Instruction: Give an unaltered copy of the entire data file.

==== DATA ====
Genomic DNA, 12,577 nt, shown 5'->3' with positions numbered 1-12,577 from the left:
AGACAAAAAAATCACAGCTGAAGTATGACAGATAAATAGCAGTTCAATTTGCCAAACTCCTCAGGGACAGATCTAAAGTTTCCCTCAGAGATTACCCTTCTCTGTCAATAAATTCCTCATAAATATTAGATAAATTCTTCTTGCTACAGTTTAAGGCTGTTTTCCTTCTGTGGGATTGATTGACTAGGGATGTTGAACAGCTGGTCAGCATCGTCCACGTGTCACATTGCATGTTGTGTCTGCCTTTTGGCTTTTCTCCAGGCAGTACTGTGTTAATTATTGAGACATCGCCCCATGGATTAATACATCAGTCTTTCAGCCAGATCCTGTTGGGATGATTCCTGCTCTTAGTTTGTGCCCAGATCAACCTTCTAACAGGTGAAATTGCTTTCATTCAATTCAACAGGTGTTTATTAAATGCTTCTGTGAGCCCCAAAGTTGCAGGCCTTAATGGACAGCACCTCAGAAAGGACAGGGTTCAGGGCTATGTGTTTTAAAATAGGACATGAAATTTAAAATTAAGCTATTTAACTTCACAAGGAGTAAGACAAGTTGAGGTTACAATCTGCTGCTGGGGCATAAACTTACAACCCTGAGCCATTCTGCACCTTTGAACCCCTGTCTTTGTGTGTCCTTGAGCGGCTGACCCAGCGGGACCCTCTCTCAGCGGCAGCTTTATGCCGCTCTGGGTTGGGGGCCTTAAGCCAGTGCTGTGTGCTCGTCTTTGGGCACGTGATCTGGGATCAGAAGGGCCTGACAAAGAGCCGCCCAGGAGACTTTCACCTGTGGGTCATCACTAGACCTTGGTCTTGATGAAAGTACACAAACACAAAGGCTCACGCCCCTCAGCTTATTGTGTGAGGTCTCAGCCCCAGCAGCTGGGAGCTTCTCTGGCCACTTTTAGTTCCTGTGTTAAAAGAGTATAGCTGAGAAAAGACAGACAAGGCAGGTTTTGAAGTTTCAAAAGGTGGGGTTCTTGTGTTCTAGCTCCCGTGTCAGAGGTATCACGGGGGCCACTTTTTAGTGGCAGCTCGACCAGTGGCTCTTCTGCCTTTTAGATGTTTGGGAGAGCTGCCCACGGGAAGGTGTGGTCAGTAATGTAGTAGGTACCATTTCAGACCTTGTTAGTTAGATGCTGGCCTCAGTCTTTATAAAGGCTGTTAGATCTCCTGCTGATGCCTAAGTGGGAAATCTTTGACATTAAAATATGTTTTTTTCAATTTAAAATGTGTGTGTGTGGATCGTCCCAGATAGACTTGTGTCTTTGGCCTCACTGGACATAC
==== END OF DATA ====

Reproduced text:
Genomic DNA, 12,577 nt, shown 5'->3' with positions numbered 1-12,577 from the left:
AGACAAAAAAATCACAGCTGAAGTATGACAGATAAATAGCAGTTCAATTTGCCAAACTCCTCAGGGACAGATCTAAAGTTTCCCTCAGAGATTACCCTTCTCTGTCAATAAATTCCTCATAAATATTAGATAAATTCTTCTTGCTACAGTTTAAGGCTGTTTTCCTTCTGTGGGATTGATTGACTAGGGATGTTGAACAGCTGGTCAGCATCGTCCACGTGTCACATTGCATGTTGTGTCTGCCTTTTGGCTTTTCTCCAGGCAGTACTGTGTTAATTATTGAGACATCGCCCCATGGATTAATACATCAGTCTTTCAGCCAGATCCTGTTGGGATGATTCCTGCTCTTAGTTTGTGCCCAGATCAACCTTCTAACAGGTGAAATTGCTTTCATTCAATTCAACAGGTGTTTATTAAATGCTTCTGTGAGCCCCAAAGTTGCAGGCCTTAATGGACAGCACCTCAGAAAGGACAGGGTTCAGGGCTATGTGTTTTAAAATAGGACATGAAATTTAAAATTAAGCTATTTAACTTCACAAGGAGTAAGACAAGTTGAGGTTACAATCTGCTGCTGGGGCATAAACTTACAACCCTGAGCCATTCTGCACCTTTGAACCCCTGTCTTTGTGTGTCCTTGAGCGGCTGACCCAGCGGGACCCTCTCTCAGCGGCAGCTTTATGCCGCTCTGGGTTGGGGGCCTTAAGCCAGTGCTGTGTGCTCGTCTTTGGGCACGTGATCTGGGATCAGAAGGGCCTGACAAAGAGCCGCCCAGGAGACTTTCACCTGTGGGTCATCACTAGACCTTGGTCTTGATGAAAGTACACAAACACAAAGGCTCACGCCCCTCAGCTTATTGTGTGAGGTCTCAGCCCCAGCAGCTGGGAGCTTCTCTGGCCACTTTTAGTTCCTGTGTTAAAAGAGTATAGCTGAGAAAAGACAGACAAGGCAGGTTTTGAAGTTTCAAAAGGTGGGGTTCTTGTGTTCTAGCTCCCGTGTCAGAGGTATCACGGGGGCCACTTTTTAGTGGCAGCTCGACCAGTGGCTCTTCTGCCTTTTAGATGTTTGGGAGAGCTGCCCACGGGAAGGTGTGGTCAGTAATGTAGTAGGTACCATTTCAGACCTTGTTAGTTAGATGCTGGCCTCAGTCTTTATAAAGGCTGTTAGATCTCCTGCTGATGCCTAAGTGGGAAATCTTTGACATTAAAATATGTTTTTTTCAATTTAAAATGTGTGTGTGTGGATCGTCCCAGATAGACTTGTGTCTTTGGCCTCACTGGACATAC